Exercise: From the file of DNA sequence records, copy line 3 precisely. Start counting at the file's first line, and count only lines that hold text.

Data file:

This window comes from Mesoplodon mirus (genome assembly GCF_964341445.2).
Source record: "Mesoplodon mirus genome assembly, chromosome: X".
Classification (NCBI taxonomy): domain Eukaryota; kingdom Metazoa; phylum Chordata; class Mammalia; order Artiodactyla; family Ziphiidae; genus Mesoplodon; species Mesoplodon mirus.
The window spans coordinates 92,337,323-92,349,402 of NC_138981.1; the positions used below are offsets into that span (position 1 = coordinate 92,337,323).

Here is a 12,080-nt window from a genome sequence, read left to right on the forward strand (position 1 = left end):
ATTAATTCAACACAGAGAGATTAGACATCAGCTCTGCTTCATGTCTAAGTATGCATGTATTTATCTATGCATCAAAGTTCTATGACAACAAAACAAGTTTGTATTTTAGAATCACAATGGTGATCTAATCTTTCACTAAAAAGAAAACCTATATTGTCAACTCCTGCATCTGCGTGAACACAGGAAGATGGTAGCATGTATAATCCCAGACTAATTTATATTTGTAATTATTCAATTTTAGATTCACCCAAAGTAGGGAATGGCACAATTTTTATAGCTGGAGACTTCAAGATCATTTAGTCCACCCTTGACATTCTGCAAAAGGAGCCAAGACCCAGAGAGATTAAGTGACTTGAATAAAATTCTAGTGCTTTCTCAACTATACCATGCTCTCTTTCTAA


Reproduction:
Classification (NCBI taxonomy): domain Eukaryota; kingdom Metazoa; phylum Chordata; class Mammalia; order Artiodactyla; family Ziphiidae; genus Mesoplodon; species Mesoplodon mirus.